I have to say... the new Warner version of Natural Born Killers, which is the original theatrical cut, has a much better presentation on disc. I still like the more rounded director's cut a bit better, but this IS the version of the film I saw in theaters and, therefore, it's worth having. Someone will have to explain to me why Warner released True Romance in all its unrated glory, and yet continues to say that their policy is "not to release unrated material on home video". Doesn't make much sense. But, I digress...

Overall, NBK isn't any worse for the wear story-wise, due to the lack of about 3 minutes of "excessively" violent footage. Some of the missing footage sheds a bit of perspective on the motivations of the characters (like Mickey's childhood abuse), and some of it is just cheap thrill (blood, blood, blood). In any case, the director's cut IS still available separately on DVD from Trimark, so no worries.

The important thing to note here, is that Warner has released this version with a wondrous anamorphic widescreen transfer, which is spread over two layers on the disc. The added bit budget really helps clarify the image. Colors are sharper and deeper, blacks are a bit more solid and the grain in the differing stocks is tighter and less obvious. Viewing the two DVDs side to side sheds a lot of perspective of how faulty the Trimark transfer is. A lot of the problems with the original disc's picture have been chalked up to the different film stocks used, but those faults aren't on this new disc - further prove that dual-layering and new anamorphic transfers really do make a difference. The sound on this new disc is Dolby Digital 5.1, and it's basically about the same as the Trimark disc's audio in terms of quality (but with just a little more oomph here and there - especially in the subwoofer).

The extras on the new Stone Collection disc are all basically about the same as on the earlier release. All the deleted scenes are here (with optional introductions by Stone), as is the film's alternate ending. There are a few additions to the new disc, including the theatrical trailer and about 12 minutes of an interview between Stone and Charlie Rose. It's pretty fun to watch, as Rose eggs Stone on but can't get him to budge. There's also a cast list, a Stone bio and filmography as well as a Stone commentary track. It's basically the same one that appeared on the Trimark DVD, only in a slightly edited form. The Trimark commentary includes comments pertaining to the director's cut, which obviously aren't on the Warner disc. But, surprisingly, there are a few segments on the new Warner track that didn't appear on the Trimark disc. Right from the start, Stone talks about his appreciation for Warner in a series of new comments. I think it might be a conspiracy...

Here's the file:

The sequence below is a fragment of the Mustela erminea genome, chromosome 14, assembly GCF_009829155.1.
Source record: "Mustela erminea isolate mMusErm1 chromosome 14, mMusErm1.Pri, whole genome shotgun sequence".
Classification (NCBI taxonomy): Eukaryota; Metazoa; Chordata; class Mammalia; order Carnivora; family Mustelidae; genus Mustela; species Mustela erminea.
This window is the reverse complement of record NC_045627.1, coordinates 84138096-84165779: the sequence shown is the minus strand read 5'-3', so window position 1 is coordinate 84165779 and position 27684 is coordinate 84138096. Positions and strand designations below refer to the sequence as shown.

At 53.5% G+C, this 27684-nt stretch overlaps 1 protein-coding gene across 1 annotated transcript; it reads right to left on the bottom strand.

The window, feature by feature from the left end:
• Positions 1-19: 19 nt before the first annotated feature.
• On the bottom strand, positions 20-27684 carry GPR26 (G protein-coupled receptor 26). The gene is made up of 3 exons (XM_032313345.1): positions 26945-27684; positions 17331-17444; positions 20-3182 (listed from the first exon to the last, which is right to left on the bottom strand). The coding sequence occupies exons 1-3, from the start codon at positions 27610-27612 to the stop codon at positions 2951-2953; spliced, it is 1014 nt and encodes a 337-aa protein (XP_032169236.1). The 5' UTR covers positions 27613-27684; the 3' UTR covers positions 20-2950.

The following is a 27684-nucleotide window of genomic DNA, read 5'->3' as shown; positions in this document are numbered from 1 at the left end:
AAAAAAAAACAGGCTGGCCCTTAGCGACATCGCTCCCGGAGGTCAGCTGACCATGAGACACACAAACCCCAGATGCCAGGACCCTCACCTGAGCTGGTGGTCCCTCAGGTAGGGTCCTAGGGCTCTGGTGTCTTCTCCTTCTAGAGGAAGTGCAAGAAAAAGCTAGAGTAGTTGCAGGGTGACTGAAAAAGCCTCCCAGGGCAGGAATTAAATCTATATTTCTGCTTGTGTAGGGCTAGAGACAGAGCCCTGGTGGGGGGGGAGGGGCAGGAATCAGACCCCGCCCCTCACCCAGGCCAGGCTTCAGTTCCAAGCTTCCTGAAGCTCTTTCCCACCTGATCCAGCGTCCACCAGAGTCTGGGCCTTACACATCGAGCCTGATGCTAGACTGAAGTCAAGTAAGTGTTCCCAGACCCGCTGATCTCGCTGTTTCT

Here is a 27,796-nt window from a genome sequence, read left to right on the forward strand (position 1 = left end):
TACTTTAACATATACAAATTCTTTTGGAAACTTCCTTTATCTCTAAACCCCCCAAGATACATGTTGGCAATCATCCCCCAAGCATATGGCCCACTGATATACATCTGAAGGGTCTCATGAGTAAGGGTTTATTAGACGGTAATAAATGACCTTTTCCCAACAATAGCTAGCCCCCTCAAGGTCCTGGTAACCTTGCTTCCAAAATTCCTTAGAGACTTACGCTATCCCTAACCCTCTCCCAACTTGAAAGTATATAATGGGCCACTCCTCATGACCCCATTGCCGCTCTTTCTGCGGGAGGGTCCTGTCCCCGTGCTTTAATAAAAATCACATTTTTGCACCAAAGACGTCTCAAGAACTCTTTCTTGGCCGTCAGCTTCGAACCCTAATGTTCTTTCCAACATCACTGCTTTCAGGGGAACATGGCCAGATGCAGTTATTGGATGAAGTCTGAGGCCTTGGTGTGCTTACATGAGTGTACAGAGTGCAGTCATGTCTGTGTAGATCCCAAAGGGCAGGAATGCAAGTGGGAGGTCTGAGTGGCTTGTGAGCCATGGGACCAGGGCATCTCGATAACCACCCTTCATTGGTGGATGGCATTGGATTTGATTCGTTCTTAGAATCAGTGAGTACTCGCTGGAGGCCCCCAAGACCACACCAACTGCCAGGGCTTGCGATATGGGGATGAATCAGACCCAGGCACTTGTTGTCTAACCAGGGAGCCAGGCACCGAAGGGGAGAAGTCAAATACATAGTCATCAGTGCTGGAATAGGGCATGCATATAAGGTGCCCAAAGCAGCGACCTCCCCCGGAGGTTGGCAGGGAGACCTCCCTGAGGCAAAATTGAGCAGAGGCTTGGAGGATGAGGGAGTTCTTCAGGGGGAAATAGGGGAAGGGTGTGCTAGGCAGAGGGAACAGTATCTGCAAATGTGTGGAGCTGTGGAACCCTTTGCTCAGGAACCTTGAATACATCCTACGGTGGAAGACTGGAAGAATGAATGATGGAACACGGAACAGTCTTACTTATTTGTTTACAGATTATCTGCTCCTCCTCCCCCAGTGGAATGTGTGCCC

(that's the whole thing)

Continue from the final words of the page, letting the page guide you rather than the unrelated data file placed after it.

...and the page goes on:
That's pretty much that. I think both discs are worth having, just because (particularly if you're a fan). I'm certainly not getting rid of either disc anytime soon. Warner's is the better DVD quality-wise, with a flawless transfer and fuller sound (plus, I now have the trailer... and a Charlie Rose appearance is always good for a DVD special edition). If Natural Born Killers at all intrigues you, this new disc is definitely worth the price.

Todd Doogan
[email protected]

The Films of Oliver Stone on DVD

Natural Born Killers

Natural Born Killers: Director's Cut

The Oliver Stone Collection (6-film)

The Oliver Stone Collection (10-film)